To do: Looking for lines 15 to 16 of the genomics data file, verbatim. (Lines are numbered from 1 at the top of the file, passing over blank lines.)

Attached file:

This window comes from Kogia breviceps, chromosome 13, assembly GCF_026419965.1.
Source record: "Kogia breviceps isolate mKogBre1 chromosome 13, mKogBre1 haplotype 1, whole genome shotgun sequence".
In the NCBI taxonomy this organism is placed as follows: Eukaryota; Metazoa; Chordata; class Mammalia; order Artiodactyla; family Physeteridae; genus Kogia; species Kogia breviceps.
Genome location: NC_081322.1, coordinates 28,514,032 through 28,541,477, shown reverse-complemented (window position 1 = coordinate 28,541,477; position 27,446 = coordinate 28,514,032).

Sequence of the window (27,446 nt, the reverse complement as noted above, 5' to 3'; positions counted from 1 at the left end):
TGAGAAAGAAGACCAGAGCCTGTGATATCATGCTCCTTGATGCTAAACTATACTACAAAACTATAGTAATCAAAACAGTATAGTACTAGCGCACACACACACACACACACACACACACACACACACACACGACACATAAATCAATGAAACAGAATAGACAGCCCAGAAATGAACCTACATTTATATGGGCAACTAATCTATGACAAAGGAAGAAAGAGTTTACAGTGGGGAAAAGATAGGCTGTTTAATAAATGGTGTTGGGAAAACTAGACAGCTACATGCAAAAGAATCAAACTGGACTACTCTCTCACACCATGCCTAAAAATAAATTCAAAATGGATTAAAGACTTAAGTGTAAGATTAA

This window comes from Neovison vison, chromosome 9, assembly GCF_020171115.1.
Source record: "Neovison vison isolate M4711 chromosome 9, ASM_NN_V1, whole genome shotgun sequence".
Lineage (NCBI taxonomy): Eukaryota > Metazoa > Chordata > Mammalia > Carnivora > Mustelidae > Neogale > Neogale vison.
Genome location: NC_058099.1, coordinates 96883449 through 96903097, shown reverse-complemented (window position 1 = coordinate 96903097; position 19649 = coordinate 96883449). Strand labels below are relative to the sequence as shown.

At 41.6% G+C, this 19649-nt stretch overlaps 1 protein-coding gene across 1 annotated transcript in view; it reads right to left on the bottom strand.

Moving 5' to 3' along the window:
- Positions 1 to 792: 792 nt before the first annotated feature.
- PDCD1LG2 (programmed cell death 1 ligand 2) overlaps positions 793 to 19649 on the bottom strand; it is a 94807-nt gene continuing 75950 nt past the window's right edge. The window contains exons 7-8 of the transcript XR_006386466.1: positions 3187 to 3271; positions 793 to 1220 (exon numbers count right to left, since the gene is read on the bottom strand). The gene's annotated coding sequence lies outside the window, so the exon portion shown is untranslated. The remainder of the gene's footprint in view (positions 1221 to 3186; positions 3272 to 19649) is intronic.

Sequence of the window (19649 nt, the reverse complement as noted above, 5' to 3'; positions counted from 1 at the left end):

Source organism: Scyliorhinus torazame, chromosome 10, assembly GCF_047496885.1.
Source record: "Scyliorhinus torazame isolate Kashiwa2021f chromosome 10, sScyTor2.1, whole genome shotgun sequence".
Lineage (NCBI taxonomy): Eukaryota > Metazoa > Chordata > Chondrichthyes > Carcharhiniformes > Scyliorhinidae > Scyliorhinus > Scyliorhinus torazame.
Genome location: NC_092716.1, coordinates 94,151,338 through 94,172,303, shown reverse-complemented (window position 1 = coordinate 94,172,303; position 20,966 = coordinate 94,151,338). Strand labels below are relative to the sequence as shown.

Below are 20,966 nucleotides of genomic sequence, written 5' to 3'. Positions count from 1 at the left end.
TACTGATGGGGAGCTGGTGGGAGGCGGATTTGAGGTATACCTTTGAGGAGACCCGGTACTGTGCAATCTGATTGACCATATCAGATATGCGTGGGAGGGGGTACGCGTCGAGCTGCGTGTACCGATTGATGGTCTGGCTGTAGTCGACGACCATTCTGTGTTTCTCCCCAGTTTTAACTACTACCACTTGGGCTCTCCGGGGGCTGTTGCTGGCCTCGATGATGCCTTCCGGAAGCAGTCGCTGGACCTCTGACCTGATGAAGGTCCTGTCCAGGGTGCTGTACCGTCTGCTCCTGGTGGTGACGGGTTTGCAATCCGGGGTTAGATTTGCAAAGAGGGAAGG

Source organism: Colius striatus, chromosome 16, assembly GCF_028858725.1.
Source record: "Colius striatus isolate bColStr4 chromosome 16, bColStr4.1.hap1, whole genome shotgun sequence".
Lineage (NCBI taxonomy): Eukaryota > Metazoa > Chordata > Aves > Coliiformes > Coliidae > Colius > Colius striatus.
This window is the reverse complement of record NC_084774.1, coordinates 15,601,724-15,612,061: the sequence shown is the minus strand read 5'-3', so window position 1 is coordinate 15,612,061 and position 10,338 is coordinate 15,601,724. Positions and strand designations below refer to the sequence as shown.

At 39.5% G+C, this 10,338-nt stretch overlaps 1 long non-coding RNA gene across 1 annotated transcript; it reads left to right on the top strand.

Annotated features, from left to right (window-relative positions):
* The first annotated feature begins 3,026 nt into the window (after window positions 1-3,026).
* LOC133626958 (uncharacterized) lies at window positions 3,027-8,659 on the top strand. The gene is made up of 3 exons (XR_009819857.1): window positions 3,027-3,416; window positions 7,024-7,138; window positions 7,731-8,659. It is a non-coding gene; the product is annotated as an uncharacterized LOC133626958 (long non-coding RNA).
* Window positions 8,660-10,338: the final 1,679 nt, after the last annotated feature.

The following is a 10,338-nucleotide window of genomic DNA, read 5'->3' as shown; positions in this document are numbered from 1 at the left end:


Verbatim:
Sequence of the window (19649 nt, the reverse complement as noted above, 5' to 3'; positions counted from 1 at the left end):

Source organism: Scyliorhinus torazame, chromosome 10, assembly GCF_047496885.1.